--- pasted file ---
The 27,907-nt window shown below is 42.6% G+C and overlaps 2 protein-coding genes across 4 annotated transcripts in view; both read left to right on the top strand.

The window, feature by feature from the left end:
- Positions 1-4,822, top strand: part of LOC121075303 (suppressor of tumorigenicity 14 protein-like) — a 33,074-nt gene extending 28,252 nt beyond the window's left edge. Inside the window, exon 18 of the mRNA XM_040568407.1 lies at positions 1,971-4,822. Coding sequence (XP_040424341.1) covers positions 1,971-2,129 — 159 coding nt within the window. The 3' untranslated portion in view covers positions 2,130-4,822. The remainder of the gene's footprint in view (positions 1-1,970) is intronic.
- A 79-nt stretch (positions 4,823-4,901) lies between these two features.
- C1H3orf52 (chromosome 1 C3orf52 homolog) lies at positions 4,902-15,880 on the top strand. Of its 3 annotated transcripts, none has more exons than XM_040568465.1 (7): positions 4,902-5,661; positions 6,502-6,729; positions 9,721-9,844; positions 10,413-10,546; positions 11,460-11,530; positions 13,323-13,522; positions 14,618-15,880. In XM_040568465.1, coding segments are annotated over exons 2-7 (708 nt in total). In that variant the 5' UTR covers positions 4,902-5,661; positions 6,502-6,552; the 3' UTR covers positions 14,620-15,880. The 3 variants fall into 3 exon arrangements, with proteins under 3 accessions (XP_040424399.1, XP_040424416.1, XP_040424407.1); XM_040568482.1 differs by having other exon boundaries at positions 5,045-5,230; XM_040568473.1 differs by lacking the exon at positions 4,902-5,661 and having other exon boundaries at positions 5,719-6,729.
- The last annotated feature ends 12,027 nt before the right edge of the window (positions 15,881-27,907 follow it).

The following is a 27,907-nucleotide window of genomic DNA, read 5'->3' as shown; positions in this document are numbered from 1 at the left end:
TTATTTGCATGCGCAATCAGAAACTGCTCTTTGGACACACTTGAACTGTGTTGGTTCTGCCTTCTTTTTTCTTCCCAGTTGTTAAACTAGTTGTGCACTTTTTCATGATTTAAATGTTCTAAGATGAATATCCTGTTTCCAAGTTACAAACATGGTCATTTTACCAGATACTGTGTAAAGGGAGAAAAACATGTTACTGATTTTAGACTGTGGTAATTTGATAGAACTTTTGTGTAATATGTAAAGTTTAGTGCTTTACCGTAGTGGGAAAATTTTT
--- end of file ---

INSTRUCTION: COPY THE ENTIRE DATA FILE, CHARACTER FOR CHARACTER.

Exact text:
The 27,907-nt window shown below is 42.6% G+C and overlaps 2 protein-coding genes across 4 annotated transcripts in view; both read left to right on the top strand.

The window, feature by feature from the left end:
- Positions 1-4,822, top strand: part of LOC121075303 (suppressor of tumorigenicity 14 protein-like) — a 33,074-nt gene extending 28,252 nt beyond the window's left edge. Inside the window, exon 18 of the mRNA XM_040568407.1 lies at positions 1,971-4,822. Coding sequence (XP_040424341.1) covers positions 1,971-2,129 — 159 coding nt within the window. The 3' untranslated portion in view covers positions 2,130-4,822. The remainder of the gene's footprint in view (positions 1-1,970) is intronic.
- A 79-nt stretch (positions 4,823-4,901) lies between these two features.
- C1H3orf52 (chromosome 1 C3orf52 homolog) lies at positions 4,902-15,880 on the top strand. Of its 3 annotated transcripts, none has more exons than XM_040568465.1 (7): positions 4,902-5,661; positions 6,502-6,729; positions 9,721-9,844; positions 10,413-10,546; positions 11,460-11,530; positions 13,323-13,522; positions 14,618-15,880. In XM_040568465.1, coding segments are annotated over exons 2-7 (708 nt in total). In that variant the 5' UTR covers positions 4,902-5,661; positions 6,502-6,552; the 3' UTR covers positions 14,620-15,880. The 3 variants fall into 3 exon arrangements, with proteins under 3 accessions (XP_040424399.1, XP_040424416.1, XP_040424407.1); XM_040568482.1 differs by having other exon boundaries at positions 5,045-5,230; XM_040568473.1 differs by lacking the exon at positions 4,902-5,661 and having other exon boundaries at positions 5,719-6,729.
- The last annotated feature ends 12,027 nt before the right edge of the window (positions 15,881-27,907 follow it).

The following is a 27,907-nucleotide window of genomic DNA, read 5'->3' as shown; positions in this document are numbered from 1 at the left end:
TTATTTGCATGCGCAATCAGAAACTGCTCTTTGGACACACTTGAACTGTGTTGGTTCTGCCTTCTTTTTTCTTCCCAGTTGTTAAACTAGTTGTGCACTTTTTCATGATTTAAATGTTCTAAGATGAATATCCTGTTTCCAAGTTACAAACATGGTCATTTTACCAGATACTGTGTAAAGGGAGAAAAACATGTTACTGATTTTAGACTGTGGTAATTTGATAGAACTTTTGTGTAATATGTAAAGTTTAGTGCTTTACCGTAGTGGGAAAATTTTT